Wednesday, July 23, 2014

Patience Practice

pa·tient adjective \ˈpā-shənt\ 1: able to remain calm and not become annoyed when waiting for a long time or when dealing with difficult problems or people. 2: done in a careful way over a long period of time without hurrying.

was not very patient at my previous ultramarathon race – The TARC 50m. And I paid for it …dearly. So, I vowed that the next time out, things would be different. As it turns out, The Bear Brook Trail Marathon would be that “next time” and just like at the TARC 50, the weather would be warm and muggy. Perfect conditions for working on practicing patience!

I’ve run this race twice before and wrote about it HERE and HERE. However, to say that I’ve run “this race” before is not entirely accurate, because Co-Race Directors Ryan Welts and Kristina Folcik-Welts have changed the course every year since its inception in 2012. Last year’s changes included reversing the course direction and adding a half mile for good measure. This year’s changes were a bit more drastic. Due to some “alleged” logging along the course, there were two additional re-routes. One which added a mile and another which added a mile AND a mountain!

Below are highlights from my race this year broken down into Aid Station (AS) segments. Please note that all segment distances, as well as the overall race distances, are approximate.

Because, at this race, nobody really knows how long it is…

Start to AS #1 – 3.5m – 40:09 (11:25 pace)
There were 200 runners at this year’s race, which is more than both of the previous two editions. And it seemed to me like all the “new” runners were “fast” runners. Because once the race started, it felt like everyone took off like a shot! I was getting passed left and right on the first (One Mile) trail. And that trend continued as we climbed the trio of Catamount, Cascade and Carr Hills. But, patience was my mantra for the day, so I let everyone who wanted to get by do so without a fight as I glided easily through the early portion of the race.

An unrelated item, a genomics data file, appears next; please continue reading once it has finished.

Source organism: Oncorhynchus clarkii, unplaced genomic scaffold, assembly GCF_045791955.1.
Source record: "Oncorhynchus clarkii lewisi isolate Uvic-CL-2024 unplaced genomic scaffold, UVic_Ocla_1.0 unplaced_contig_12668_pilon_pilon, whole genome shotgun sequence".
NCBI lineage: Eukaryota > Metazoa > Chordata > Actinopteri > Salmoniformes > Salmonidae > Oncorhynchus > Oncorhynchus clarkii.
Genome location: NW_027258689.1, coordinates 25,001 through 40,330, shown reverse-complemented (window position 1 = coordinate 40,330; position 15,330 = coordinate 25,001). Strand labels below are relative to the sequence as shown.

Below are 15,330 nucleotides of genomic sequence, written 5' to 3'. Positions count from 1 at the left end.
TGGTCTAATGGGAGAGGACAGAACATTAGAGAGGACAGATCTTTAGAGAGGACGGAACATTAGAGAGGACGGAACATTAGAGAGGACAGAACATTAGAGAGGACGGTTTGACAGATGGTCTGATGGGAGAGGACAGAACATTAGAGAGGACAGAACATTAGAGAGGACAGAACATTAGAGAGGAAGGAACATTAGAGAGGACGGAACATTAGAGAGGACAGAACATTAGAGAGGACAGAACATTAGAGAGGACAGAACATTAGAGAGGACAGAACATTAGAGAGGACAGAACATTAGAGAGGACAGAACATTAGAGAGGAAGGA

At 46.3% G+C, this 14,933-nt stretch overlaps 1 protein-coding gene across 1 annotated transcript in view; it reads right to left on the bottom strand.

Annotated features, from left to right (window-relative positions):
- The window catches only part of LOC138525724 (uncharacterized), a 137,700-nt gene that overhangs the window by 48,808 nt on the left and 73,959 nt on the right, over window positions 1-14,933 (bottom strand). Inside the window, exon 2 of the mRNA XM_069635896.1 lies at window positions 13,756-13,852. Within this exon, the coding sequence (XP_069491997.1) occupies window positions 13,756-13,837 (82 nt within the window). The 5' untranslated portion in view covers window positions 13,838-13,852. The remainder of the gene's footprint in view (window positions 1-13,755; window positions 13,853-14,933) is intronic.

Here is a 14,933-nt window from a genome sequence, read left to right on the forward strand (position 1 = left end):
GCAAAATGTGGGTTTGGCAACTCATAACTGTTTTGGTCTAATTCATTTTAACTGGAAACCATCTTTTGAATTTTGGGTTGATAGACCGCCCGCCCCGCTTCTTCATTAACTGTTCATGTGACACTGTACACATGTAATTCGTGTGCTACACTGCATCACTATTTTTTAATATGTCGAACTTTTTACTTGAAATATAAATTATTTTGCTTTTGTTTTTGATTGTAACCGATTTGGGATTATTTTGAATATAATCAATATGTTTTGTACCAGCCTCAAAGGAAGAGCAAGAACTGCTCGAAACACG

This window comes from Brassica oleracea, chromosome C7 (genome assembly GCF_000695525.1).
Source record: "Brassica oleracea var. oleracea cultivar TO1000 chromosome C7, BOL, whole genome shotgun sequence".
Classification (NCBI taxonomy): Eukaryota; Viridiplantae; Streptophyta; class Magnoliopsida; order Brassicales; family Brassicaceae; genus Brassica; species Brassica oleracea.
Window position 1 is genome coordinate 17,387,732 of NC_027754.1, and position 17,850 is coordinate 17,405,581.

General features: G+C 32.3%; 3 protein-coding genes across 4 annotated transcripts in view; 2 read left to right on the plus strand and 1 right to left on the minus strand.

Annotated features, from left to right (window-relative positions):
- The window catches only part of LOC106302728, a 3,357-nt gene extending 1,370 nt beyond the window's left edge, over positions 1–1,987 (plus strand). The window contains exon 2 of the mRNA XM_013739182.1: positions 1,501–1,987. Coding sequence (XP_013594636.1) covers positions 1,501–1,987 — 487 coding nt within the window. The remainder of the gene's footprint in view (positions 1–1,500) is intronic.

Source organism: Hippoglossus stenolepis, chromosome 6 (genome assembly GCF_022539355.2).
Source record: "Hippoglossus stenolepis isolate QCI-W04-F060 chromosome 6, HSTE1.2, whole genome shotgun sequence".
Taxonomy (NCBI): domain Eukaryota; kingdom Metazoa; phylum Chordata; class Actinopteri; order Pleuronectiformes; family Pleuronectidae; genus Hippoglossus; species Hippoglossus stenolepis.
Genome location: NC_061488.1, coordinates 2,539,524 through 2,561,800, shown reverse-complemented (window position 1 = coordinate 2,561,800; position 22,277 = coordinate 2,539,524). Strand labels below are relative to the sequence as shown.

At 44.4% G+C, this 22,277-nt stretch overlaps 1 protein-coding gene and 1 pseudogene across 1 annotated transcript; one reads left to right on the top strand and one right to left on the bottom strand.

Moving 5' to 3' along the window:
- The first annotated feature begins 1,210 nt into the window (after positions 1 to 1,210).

AS #1 to AS #2 – 4.5m – 44:33 (9:53 pace)
I didn’t stop at Aid Station 1 since it was just 3.5 miles into the race and I had more than enough water/supplies in my Nathan 2014 HPL-028. The Lowland and Lost Trails were wet, but not much worse than usual and I made good time in this section despite still running real easy and still letting people go. I got mildly annoyed when someone chose to pass me (and almost knocked me over) during a technical water crossing - when most of the rest of the section was wide-open double-track! Patience I repeated. Patience.

AS #2 to AS #3 – 3.5m – 34:30 (9:51 pace)
Again, I blew through Aid Station 2 after already having consumed a GU packet (one per hour) and a couple electrolyte tablets (two per Aid Station). But, had to stop shortly afterwards to smooth my socks and tighten my shoes in an attempt to circumvent a “hot spot” that I was feeling on my right heel. Eventually I passed the handful of people who went by me during that un-planned pit stop. And, as it turned out, those would be the last people who would pass me all day. I cranked up Podunk Road, passed the RD’s coming down the opposite way, and pulled into AS 3 feeling good.

AS #3 to AS #4 – 5.0m – 52:07 (10:25 pace)
I stopped briefly at AS 3 to re-fill my nearly empty 1.5 liter hydration bladder before heading to the summit of Hall Mountain at the start of the fourth segment. After coming down off its rocky top I was pleasantly surprised to see that someone had pruned back the brush along the Hall Mountain Marsh Trail.  Nice! Then quickly realized that any time gained there would be lost along the very wet, and very overgrown Unmaintained Trail. However, my spirits were raised once again after the “hillbilly hairpin” as I started picking people off on the way up the Hall Mountain Trail.

AS #4 to AS #5 – 6.0m – 59:35 (9:50 pace)
A couple quick splashes of Heed (and a piece of PB&J) at the Aid Station and I was off - onto the longest segment of the day. I passed a few more people coming down the Lynx Trail but started to notice a tightening in my left quadriceps. I must have been sub-consciously over-compensating for my sore right heel by putting more weight onto my left side. It was uncomfortable, but not debilitating. And I cruised through this section. At least until I got to the added portion off of the Hemlock Trail. This seemed never-ending.  Add to that the sun exposure (and the heat of the day) and I was starting to warm up. Big time!